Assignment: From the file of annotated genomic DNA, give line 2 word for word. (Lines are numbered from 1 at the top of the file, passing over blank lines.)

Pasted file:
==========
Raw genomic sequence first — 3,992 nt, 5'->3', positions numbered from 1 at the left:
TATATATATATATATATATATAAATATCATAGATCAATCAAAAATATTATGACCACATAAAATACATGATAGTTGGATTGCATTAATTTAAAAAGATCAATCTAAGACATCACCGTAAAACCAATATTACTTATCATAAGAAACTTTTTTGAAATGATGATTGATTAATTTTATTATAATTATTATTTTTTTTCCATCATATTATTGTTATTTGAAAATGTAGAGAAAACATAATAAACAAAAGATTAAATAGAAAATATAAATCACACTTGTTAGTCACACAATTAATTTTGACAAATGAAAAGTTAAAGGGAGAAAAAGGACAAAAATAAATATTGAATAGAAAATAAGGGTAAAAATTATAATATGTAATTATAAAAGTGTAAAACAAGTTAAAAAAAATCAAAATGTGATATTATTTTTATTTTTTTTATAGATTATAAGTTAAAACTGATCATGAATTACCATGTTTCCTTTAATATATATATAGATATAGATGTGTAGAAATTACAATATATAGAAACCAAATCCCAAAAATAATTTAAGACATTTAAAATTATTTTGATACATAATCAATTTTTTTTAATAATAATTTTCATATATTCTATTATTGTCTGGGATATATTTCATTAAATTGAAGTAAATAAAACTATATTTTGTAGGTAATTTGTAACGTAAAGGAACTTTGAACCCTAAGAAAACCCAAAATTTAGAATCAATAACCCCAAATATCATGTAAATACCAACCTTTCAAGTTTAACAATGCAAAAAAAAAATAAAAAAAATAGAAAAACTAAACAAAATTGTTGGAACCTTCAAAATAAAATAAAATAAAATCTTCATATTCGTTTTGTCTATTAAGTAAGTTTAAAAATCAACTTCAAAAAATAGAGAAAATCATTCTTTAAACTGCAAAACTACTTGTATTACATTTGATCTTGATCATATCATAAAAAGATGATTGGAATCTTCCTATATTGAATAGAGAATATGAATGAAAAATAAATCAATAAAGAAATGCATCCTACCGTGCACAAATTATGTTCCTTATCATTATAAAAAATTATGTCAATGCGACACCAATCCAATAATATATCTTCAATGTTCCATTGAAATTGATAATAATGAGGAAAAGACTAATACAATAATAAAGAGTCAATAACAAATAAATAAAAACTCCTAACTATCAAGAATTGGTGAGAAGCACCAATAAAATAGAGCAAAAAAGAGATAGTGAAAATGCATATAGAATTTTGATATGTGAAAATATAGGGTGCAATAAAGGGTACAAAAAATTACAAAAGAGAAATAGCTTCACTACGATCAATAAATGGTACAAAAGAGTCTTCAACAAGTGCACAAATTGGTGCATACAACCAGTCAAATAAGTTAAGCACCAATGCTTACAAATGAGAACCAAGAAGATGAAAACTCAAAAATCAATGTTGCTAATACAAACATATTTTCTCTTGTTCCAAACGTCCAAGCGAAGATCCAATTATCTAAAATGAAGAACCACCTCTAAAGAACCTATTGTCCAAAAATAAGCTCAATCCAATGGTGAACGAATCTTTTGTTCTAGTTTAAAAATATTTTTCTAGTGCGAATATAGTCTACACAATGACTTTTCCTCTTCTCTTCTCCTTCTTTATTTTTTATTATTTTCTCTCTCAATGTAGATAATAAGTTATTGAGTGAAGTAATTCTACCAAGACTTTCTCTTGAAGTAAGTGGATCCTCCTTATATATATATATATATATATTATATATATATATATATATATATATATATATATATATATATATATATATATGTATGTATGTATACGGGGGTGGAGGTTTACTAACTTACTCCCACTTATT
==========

TATATATATATATATATATATAAATATCATAGATCAATCAAAAATATTATGACCACATAAAATACATGATAGTTGGATTGCATTAATTTAAAAAGATCAATCTAAGACATCACCGTAAAACCAATATTACTTATCATAAGAAACTTTTTTGAAATGATGATTGATTAATTTTATTATAATTATTATTTTTTTTCCATCATATTATTGTTATTTGAAAATGTAGAGAAAACATAATAAACAAAAGATTAAATAGAAAATATAAATCACACTTGTTAGTCACACAATTAATTTTGACAAATGAAAAGTTAAAGGGAGAAAAAGGACAAAAATAAATATTGAATAGAAAATAAGGGTAAAAATTATAATATGTAATTATAAAAGTGTAAAACAAGTTAAAAAAAATCAAAATGTGATATTATTTTTATTTTTTTTATAGATTATAAGTTAAAACTGATCATGAATTACCATGTTTCCTTTAATATATATATAGATATAGATGTGTAGAAATTACAATATATAGAAACCAAATCCCAAAAATAATTTAAGACATTTAAAATTATTTTGATACATAATCAATTTTTTTTAATAATAATTTTCATATATTCTATTATTGTCTGGGATATATTTCATTAAATTGAAGTAAATAAAACTATATTTTGTAGGTAATTTGTAACGTAAAGGAACTTTGAACCCTAAGAAAACCCAAAATTTAGAATCAATAACCCCAAATATCATGTAAATACCAACCTTTCAAGTTTAACAATGCAAAAAAAAAATAAAAAAAATAGAAAAACTAAACAAAATTGTTGGAACCTTCAAAATAAAATAAAATAAAATCTTCATATTCGTTTTGTCTATTAAGTAAGTTTAAAAATCAACTTCAAAAAATAGAGAAAATCATTCTTTAAACTGCAAAACTACTTGTATTACATTTGATCTTGATCATATCATAAAAAGATGATTGGAATCTTCCTATATTGAATAGAGAATATGAATGAAAAATAAATCAATAAAGAAATGCATCCTACCGTGCACAAATTATGTTCCTTATCATTATAAAAAATTATGTCAATGCGACACCAATCCAATAATATATCTTCAATGTTCCATTGAAATTGATAATAATGAGGAAAAGACTAATACAATAATAAAGAGTCAATAACAAATAAATAAAAACTCCTAACTATCAAGAATTGGTGAGAAGCACCAATAAAATAGAGCAAAAAAGAGATAGTGAAAATGCATATAGAATTTTGATATGTGAAAATATAGGGTGCAATAAAGGGTACAAAAAATTACAAAAGAGAAATAGCTTCACTACGATCAATAAATGGTACAAAAGAGTCTTCAACAAGTGCACAAATTGGTGCATACAACCAGTCAAATAAGTTAAGCACCAATGCTTACAAATGAGAACCAAGAAGATGAAAACTCAAAAATCAATGTTGCTAATACAAACATATTTTCTCTTGTTCCAAACGTCCAAGCGAAGATCCAATTATCTAAAATGAAGAACCACCTCTAAAGAACCTATTGTCCAAAAATAAGCTCAATCCAATGGTGAACGAATCTTTTGTTCTAGTTTAAAAATATTTTTCTAGTGCGAATATAGTCTACACAATGACTTTTCCTCTTCTCTTCTCCTTCTTTATTTTTTATTATTTTCTCTCTCAATGTAGATAATAAGTTATTGAGTGAAGTAATTCTACCAAGACTTTCTCTTGAAGTAAGTGGATCCTCCTTATATATATATATATATATATTATATATATATATATATATATATATATATATATATATATATATATATATATGTATGTATGTATACGGGGGTGGAGGTTTACTAACTTACTCCCACTTATT